Dozens of Afghan refugees hoping to emigrate to the West have become stranded in Pakistan, sheltering in a squalid camp in the capital, Islamabad. They fled Afghanistan after the Taliban seized power in 2021. Women vastly outnumber men at the refugee camp. In this video, RFE/RL's Radio Mashaal visited the camp where refugees struggle to survive on handouts from charities.

March 11 marked the anniversary of the destruction of Bamiyan’s sixth-century Buddha statues by the Taliban in 2001. Archaeologists working to preserve what little cultural heritage is still present in the Bamiyan Valley have been dealing with illegal excavations, encroaching developments, and Taliban gunmen who use the remnants of the Buddhas for target practice.​

What To Keep An Eye On

India offered Taliban diplomats and officials an online course in economics and leadership.

The four-day program -- called ‘immersing with Indian thoughts’ -- started on March 14 and was attended by several members of the Taliban, according to Indian media.

The training course was organized by India’s Ministry of External Affairs. The program covered India’s “economic environment, regulatory ecosystem, leadership insights, social and historical backdrop, cultural heritage, legal and environmental landscape, consumer mindsets and business risks.”​

Why It's Important: India’s offer of training courses to the Taliban raised eyebrows.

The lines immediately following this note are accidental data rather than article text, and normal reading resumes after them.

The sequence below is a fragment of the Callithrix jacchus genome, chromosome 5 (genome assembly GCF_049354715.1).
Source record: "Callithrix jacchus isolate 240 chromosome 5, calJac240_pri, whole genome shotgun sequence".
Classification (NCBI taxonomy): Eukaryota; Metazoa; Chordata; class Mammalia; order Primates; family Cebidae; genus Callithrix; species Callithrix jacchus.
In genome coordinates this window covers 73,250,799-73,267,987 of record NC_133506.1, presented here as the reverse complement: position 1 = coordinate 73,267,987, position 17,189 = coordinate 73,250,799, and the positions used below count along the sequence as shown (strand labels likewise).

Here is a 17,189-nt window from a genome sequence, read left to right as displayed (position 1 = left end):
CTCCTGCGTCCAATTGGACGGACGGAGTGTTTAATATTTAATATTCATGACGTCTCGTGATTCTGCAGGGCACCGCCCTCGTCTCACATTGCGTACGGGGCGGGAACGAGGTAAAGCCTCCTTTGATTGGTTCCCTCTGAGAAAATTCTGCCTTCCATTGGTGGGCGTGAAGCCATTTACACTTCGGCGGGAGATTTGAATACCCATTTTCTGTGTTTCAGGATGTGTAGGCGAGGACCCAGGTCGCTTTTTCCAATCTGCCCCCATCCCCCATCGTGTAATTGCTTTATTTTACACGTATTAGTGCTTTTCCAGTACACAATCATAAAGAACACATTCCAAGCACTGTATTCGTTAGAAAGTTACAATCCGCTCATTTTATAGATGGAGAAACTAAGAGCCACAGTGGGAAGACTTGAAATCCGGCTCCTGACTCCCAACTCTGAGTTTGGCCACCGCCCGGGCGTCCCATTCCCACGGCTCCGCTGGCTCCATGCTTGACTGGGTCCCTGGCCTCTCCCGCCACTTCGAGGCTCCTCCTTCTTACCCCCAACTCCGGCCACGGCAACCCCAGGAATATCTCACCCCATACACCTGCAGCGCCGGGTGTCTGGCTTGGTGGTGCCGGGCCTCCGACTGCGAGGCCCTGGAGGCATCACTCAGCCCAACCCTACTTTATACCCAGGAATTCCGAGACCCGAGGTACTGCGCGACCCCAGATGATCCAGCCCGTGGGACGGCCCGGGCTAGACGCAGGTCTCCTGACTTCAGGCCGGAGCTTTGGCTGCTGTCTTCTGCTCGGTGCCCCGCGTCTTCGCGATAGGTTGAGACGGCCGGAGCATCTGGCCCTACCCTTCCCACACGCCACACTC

India is a longtime foe of the Taliban. In the 1990s, New Delhi backed the anti-Taliban Northern Alliance. After the Taliban regime was ousted in 2001, India was a close ally of the Western-backed Afghan government. The Taliban, on the other hand, is a historical ally of Pakistan, India’s archenemy.

Since the Taliban regained power, New Delhi has expressed concerns about the threat of terrorism emanating from Taliban-ruled Afghanistan and criticized the militant group’s human rights abuses. But its offer of online courses to the Taliban could hint at India’s attempt to establish some sort of relations with the militant group.

India on March 16 said the offer of training courses did not mean it had recognized the Taliban government. No country in the world has yet to recognize the Taliban as the legitimate ruler of Afghanistan.

That's all from me for now. Don't forget to send me any questions, comments, or tips that you have.

Until next time,

Mustafa Sarwar

If you enjoyed this briefing and don't want to miss the next edition, subscribe here. It will be sent to your inbox every Friday.

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    Mustafa Sarwar

    Mustafa Sarwar is a senior news editor for RFE/RL's Radio Azadi, one of the most popular and trusted media outlets in Afghanistan. Nearly half of the country's adult audience accesses Azadi's reporting on a weekly basis.

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Radio Azadi is RFE/RL's Dari- and Pashto-language public service news outlet for Afghanistan. Every Friday, in our newsletter, Azadi Briefing, one of our journalists will share their analysis of the week’s most important issues and explain why they matter.